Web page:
Fly - A Love Child?
Tim Gibb, Insect Diagnostician,
Department of Entomology, Purdue University
Some have suggested that crane flies are the
result of a mosquito falling in love with a daddy long leg spider. Interesting
love story but until I acquire scientific evidence such as from
grocery store tabloids or clear images directly from Photoshop
depicting mosquitoes mating with spiders, I am relegating this
story to pure fiction.
The truth is that these common flies are just
that … flies. They
form their own family called Tipulidae and there are many species
involved. As a group they are known for their long slender legs. The
name crane fly, undoubtedly originates from these legs. Cranes
(the bird variety) can wade in very deep water because of their
unusually long legs, very tall cranes (the machines) stand on long
slender legs way above the structures they help build, and cranes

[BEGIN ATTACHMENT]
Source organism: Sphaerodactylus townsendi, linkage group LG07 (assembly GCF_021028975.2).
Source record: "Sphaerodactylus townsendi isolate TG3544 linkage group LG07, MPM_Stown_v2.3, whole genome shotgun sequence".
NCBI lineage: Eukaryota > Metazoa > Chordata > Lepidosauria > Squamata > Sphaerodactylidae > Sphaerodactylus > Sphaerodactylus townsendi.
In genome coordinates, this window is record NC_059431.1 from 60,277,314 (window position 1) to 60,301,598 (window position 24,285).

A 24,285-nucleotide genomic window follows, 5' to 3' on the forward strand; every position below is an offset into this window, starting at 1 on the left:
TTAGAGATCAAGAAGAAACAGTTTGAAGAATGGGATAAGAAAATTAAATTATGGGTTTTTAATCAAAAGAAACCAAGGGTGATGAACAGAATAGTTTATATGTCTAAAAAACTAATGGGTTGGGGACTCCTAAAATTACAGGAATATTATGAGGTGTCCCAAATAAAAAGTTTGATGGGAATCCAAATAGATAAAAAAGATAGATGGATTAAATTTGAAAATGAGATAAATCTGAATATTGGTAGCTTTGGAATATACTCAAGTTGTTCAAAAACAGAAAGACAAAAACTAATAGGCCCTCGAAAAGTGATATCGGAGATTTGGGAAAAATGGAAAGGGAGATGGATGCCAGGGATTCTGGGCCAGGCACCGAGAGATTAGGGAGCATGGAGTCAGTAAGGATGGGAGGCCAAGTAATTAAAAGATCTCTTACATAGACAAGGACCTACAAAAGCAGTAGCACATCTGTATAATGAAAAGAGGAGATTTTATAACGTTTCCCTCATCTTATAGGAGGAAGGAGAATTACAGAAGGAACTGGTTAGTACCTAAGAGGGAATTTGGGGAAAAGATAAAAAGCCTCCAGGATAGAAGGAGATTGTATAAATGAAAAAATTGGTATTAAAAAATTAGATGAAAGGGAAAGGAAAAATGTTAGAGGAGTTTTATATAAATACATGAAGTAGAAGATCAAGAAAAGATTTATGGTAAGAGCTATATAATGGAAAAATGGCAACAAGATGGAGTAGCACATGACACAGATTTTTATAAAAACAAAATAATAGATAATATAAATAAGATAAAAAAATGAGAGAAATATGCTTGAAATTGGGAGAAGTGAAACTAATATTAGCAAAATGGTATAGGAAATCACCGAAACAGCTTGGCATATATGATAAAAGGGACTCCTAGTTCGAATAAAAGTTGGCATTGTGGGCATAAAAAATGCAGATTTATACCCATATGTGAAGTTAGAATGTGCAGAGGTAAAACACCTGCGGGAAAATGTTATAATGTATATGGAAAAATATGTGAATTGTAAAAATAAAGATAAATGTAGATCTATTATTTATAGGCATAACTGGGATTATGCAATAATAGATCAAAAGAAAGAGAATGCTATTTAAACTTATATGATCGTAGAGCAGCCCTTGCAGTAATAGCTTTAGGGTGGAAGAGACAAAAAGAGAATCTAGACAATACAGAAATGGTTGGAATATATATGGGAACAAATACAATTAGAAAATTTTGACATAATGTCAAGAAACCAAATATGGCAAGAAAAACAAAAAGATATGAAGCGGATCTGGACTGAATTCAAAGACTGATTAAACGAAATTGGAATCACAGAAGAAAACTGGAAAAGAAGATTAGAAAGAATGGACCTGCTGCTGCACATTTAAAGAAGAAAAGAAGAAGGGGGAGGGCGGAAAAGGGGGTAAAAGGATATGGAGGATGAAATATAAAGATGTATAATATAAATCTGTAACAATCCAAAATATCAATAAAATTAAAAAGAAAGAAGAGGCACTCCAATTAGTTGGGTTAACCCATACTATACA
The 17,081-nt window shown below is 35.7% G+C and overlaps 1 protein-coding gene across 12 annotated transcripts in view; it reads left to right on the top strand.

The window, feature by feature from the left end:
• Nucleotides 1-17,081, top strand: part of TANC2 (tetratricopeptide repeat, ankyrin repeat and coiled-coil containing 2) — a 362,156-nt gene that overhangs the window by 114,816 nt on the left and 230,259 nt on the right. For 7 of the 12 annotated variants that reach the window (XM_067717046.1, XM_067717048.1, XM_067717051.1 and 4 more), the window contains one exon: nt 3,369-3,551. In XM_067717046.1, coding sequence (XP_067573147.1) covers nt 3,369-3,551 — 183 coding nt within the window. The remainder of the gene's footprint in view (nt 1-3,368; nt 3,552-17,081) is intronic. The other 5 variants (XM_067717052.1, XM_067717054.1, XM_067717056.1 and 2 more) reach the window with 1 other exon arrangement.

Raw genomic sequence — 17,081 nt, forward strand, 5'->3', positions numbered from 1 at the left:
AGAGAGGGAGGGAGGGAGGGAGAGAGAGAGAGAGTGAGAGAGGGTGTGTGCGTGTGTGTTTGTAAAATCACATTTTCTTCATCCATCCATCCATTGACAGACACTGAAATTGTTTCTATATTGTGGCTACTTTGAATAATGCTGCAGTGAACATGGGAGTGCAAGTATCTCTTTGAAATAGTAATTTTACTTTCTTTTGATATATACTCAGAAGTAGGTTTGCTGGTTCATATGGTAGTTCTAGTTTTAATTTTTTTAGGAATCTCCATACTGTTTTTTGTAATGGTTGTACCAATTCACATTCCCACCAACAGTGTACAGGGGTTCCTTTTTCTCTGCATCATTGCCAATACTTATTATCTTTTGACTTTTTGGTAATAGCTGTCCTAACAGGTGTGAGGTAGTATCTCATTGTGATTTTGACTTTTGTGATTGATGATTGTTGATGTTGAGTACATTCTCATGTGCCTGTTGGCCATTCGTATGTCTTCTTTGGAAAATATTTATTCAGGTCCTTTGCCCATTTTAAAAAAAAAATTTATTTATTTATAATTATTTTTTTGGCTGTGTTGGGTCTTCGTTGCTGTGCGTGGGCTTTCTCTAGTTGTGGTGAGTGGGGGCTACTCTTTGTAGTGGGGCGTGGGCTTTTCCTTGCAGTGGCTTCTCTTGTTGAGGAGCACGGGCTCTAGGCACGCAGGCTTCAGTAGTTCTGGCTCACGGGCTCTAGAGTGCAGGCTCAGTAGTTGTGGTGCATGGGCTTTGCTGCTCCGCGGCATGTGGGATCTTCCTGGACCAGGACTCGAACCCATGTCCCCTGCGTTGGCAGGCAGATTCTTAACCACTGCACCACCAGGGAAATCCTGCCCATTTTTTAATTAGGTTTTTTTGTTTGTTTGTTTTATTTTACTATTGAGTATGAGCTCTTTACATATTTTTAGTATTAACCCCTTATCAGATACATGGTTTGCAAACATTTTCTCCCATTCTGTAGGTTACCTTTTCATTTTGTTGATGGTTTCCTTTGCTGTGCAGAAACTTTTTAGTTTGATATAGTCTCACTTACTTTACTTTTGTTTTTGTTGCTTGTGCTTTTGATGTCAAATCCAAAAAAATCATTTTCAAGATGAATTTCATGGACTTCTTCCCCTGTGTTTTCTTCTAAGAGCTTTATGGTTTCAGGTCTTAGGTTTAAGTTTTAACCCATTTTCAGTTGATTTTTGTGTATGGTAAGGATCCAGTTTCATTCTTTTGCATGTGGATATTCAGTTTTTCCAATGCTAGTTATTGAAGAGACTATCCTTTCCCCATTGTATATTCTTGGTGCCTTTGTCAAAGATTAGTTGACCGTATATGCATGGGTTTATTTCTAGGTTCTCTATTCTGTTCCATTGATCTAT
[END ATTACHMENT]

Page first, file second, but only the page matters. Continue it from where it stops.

(the flies) also have very thin but unusually long legs.
Crane flies do have the general
appearance of a mosquito but they are much larger and most importantly,
they do not bite people. They
may have legs that stretch a full 2 inches or more in length and
have wings to match.
Crane flies live in fairly moist areas where
their larvae use a unique siphoning tube in a snorkel-like fashion
to poke above the water and take in air. They often occur in
plugged roof or tile gutters and in areas that retain water and
decaying leaves or other organic matter. In wet years,
we see more crane flies than during dry years.
Some introduced species have become pests
in eastern states in wet lawns where they occur in masses by
the thousands and actually do damage to the grass. Otherwise,
the crane fly is pretty much just a curiosity. They do not harm people
or plants but simply mind their own business. They do not
require controls because they are not considered a pest.
I will keep my eye on daddy long leg spiders, however, just in
case there actually is some mischief going on.
Links for more info:
and Garden News - University of MN
Beneficial Insects in the Garden
Flies - University of KY